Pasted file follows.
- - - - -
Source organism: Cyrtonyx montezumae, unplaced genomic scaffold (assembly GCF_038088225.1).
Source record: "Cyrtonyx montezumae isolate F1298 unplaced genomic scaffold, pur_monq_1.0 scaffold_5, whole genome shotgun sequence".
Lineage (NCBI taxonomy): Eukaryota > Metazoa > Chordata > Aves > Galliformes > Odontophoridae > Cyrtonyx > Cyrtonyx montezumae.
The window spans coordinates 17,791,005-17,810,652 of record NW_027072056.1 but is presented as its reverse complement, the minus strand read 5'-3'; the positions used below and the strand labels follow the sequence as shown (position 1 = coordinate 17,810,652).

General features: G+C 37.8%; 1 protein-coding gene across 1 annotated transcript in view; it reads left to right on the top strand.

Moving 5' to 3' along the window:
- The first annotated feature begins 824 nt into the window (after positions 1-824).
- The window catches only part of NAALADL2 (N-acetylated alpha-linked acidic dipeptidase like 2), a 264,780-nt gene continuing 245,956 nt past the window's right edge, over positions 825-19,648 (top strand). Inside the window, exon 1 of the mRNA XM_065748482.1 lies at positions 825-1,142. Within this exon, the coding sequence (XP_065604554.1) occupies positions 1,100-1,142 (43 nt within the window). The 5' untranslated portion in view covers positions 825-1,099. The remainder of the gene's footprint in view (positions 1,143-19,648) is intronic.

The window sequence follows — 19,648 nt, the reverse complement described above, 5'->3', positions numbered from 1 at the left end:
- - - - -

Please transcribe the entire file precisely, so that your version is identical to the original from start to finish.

Source organism: Cyrtonyx montezumae, unplaced genomic scaffold (assembly GCF_038088225.1).
Source record: "Cyrtonyx montezumae isolate F1298 unplaced genomic scaffold, pur_monq_1.0 scaffold_5, whole genome shotgun sequence".
Lineage (NCBI taxonomy): Eukaryota > Metazoa > Chordata > Aves > Galliformes > Odontophoridae > Cyrtonyx > Cyrtonyx montezumae.
The window spans coordinates 17,791,005-17,810,652 of record NW_027072056.1 but is presented as its reverse complement, the minus strand read 5'-3'; the positions used below and the strand labels follow the sequence as shown (position 1 = coordinate 17,810,652).

General features: G+C 37.8%; 1 protein-coding gene across 1 annotated transcript in view; it reads left to right on the top strand.

Moving 5' to 3' along the window:
- The first annotated feature begins 824 nt into the window (after positions 1-824).
- The window catches only part of NAALADL2 (N-acetylated alpha-linked acidic dipeptidase like 2), a 264,780-nt gene continuing 245,956 nt past the window's right edge, over positions 825-19,648 (top strand). Inside the window, exon 1 of the mRNA XM_065748482.1 lies at positions 825-1,142. Within this exon, the coding sequence (XP_065604554.1) occupies positions 1,100-1,142 (43 nt within the window). The 5' untranslated portion in view covers positions 825-1,099. The remainder of the gene's footprint in view (positions 1,143-19,648) is intronic.

The window sequence follows — 19,648 nt, the reverse complement described above, 5'->3', positions numbered from 1 at the left end: